'Round Town (Sept. 11, 2019)

Posted 9/10/19

TxDOT’s newly designed intersection of state highways 75 and 21 is a hot topic of conversation these days. TxDOT decided State Highway 75 would be better with a new turn lane and, while that should be the case in the future, right now it has caused some major traffic jams.

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'Round Town (Sept. 11, 2019)


TxDOT’s newly designed intersection of state highways 75 and 21 is a hot topic of conversation these days. TxDOT decided State Highway 75 would be better with a new turn lane and, while that should be the case in the future, right now it has caused some major traffic jams.

I visited with Andrew Holick, Director of Transportation operations, and he assured me they are aware of the problem and working on improving it. Hopefully that will be done soon.

I learned more from Mr. Hollick and, while I hesitate to share this information since it depends on driver awareness, the tidbit might help with afternoon gridlock. On the other hand, if you aren’t paying attention, you could cause more gridlock!

“Based on what I have read in the transportation code,” explained Mr. Hollick, “a driver can pull over onto the shoulder lane to turn but not drive down it.

“The shoulder is not the width of a full lane. It is a paved shoulder, not a driving lane. While you cannot use the lane to drive in, you can pull over onto the shoulder lane to turn right.”

Using the shoulder to turn can only help if you pay attention. Major attention! In Texas it is lawful to turn right on a red light if you have stopped completely and no traffic is coming, so for turning purposes, if you pay attention to blinkers and other cars in the actual lane, you can slowly move over onto the shoulder lane and turn right.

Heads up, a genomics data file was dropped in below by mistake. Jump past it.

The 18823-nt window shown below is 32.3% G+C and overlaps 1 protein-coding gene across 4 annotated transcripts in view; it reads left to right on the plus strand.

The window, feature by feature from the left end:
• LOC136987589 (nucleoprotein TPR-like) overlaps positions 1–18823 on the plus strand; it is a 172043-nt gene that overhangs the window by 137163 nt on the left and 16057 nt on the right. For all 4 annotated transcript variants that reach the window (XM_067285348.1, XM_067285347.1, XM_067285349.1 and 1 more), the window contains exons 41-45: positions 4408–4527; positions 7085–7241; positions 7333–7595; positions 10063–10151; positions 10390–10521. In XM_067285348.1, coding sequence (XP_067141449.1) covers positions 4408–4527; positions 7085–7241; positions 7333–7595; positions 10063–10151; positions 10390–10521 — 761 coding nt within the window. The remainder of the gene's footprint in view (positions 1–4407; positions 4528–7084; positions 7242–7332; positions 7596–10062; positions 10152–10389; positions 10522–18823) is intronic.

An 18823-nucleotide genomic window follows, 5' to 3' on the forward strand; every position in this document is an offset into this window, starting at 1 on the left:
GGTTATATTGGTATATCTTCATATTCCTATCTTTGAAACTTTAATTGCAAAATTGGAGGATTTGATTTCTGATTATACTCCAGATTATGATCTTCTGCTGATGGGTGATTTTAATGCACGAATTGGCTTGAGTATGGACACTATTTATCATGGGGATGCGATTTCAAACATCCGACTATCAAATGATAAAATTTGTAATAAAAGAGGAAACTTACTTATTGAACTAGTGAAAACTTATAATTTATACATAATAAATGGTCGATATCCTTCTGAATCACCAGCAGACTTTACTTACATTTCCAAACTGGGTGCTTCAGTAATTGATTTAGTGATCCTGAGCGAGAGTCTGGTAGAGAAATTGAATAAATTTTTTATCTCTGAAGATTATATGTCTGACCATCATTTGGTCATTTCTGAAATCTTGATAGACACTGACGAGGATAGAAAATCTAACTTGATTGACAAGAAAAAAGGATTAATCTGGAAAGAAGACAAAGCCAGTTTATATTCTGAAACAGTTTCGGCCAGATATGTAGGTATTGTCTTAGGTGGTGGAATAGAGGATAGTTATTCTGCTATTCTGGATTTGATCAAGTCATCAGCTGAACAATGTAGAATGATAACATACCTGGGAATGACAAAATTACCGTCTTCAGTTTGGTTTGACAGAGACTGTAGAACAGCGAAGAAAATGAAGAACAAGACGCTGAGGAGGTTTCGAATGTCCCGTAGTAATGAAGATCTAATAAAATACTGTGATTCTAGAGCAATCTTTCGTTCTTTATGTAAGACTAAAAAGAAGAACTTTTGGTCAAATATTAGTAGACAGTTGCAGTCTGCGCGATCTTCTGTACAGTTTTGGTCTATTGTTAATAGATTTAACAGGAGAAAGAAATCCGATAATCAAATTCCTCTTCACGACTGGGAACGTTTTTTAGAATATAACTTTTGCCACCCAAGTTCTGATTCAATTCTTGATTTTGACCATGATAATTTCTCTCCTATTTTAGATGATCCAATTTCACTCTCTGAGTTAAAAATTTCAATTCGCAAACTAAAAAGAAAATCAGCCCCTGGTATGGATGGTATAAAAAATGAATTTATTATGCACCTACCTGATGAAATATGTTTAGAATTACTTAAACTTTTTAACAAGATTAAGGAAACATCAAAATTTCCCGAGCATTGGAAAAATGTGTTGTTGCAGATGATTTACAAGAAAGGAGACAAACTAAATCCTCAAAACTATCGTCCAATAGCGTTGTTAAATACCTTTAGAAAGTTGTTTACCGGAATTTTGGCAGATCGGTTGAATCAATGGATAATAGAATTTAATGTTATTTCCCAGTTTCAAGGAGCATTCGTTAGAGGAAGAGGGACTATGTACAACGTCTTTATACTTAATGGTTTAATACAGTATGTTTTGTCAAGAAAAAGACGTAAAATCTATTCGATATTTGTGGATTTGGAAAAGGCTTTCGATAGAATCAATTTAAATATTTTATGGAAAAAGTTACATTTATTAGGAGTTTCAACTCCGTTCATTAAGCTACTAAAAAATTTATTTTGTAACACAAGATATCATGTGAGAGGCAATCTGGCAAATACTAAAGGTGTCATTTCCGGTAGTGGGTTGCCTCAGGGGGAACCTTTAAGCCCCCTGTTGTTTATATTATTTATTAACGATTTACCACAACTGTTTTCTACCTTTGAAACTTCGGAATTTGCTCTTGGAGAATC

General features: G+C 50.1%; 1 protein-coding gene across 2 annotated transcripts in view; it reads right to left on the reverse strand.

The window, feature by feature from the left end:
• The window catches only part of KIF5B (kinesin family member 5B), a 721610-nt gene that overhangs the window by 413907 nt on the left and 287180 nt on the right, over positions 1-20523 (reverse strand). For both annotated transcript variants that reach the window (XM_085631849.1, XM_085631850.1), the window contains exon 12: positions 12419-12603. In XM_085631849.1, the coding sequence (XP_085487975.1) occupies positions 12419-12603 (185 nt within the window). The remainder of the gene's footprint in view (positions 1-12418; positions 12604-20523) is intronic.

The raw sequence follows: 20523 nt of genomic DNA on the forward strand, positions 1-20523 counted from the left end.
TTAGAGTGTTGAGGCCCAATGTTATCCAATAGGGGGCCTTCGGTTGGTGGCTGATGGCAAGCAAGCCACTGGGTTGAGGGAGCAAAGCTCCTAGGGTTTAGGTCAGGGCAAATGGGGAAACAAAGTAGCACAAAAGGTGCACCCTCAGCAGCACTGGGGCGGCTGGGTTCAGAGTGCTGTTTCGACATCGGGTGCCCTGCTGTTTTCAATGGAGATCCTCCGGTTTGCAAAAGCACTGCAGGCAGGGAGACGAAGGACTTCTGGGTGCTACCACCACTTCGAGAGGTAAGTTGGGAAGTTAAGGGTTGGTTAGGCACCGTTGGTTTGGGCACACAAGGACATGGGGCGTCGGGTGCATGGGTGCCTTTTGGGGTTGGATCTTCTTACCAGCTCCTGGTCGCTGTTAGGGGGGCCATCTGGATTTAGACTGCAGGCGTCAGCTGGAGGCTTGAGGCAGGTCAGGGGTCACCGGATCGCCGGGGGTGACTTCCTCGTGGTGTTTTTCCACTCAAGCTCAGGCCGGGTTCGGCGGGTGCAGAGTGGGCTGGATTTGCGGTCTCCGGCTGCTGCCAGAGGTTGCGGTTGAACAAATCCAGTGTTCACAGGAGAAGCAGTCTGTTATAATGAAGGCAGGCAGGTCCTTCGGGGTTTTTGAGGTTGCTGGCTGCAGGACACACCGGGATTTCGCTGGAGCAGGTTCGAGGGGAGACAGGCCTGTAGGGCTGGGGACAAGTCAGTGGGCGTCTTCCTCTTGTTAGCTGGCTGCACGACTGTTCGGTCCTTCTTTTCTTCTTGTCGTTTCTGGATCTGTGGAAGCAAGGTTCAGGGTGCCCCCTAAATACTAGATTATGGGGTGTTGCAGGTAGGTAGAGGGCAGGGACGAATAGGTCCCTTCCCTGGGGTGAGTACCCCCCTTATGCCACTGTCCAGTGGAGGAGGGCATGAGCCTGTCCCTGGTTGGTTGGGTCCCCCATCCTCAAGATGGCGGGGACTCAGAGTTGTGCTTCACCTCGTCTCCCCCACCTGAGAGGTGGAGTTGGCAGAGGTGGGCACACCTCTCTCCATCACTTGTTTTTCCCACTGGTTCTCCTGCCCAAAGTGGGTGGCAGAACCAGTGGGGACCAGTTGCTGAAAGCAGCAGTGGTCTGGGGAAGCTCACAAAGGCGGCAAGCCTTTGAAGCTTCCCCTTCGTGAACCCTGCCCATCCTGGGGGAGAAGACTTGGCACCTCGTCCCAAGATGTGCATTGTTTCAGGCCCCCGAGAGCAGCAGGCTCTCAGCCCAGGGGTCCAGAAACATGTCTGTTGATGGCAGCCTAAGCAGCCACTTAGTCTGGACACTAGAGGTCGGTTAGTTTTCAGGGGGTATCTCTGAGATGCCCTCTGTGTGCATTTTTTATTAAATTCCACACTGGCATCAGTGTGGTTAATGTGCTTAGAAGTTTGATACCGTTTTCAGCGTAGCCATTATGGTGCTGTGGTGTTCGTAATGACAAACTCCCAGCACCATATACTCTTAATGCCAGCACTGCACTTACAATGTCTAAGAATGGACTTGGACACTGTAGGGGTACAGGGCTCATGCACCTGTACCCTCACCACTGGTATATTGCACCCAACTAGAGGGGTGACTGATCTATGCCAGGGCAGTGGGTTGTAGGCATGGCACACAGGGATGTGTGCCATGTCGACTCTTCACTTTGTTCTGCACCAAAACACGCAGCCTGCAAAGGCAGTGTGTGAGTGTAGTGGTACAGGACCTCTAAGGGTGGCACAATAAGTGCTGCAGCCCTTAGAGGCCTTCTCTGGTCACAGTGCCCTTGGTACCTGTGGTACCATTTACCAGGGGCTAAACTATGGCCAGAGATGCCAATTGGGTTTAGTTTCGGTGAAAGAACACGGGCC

Gotta pay attention though or you will cause an accident! A passenger car in front of you may be sitting in the through lane with his blinker on to turn right, so don’t pull up there! A tractor trailer rig could need the lane AND the shoulder to have enough room to make the turn, so if one is in the lane, don’t pull up on the shoulder!

And while we’re on the subject of driving, I think we need signs at crosswalks that say, “Do not block crosswalk.” I’ve yet to decide if it is the crossing of on the west side of the square or the crossing of Commerce Street at Highway 21 that gets blocked the most. When red lights stop the traffic flow, astute and respectful drivers keep those road crossings open. Respect. It’s a simple thing.

Now on to what else is going on round town.

Let’s see if we can get these dates straight! The upcoming Reagan Dinner hosted by the Madison County Republican Party will be held Sept. 28 at the Sidewalk Cattleman Association’s Pavilion. Saturday, though, is the last opportunity to purchase tickets. Past Republican Congressional member and well-known speaker Lt. Col. Allen West will be the honorary guest speaker.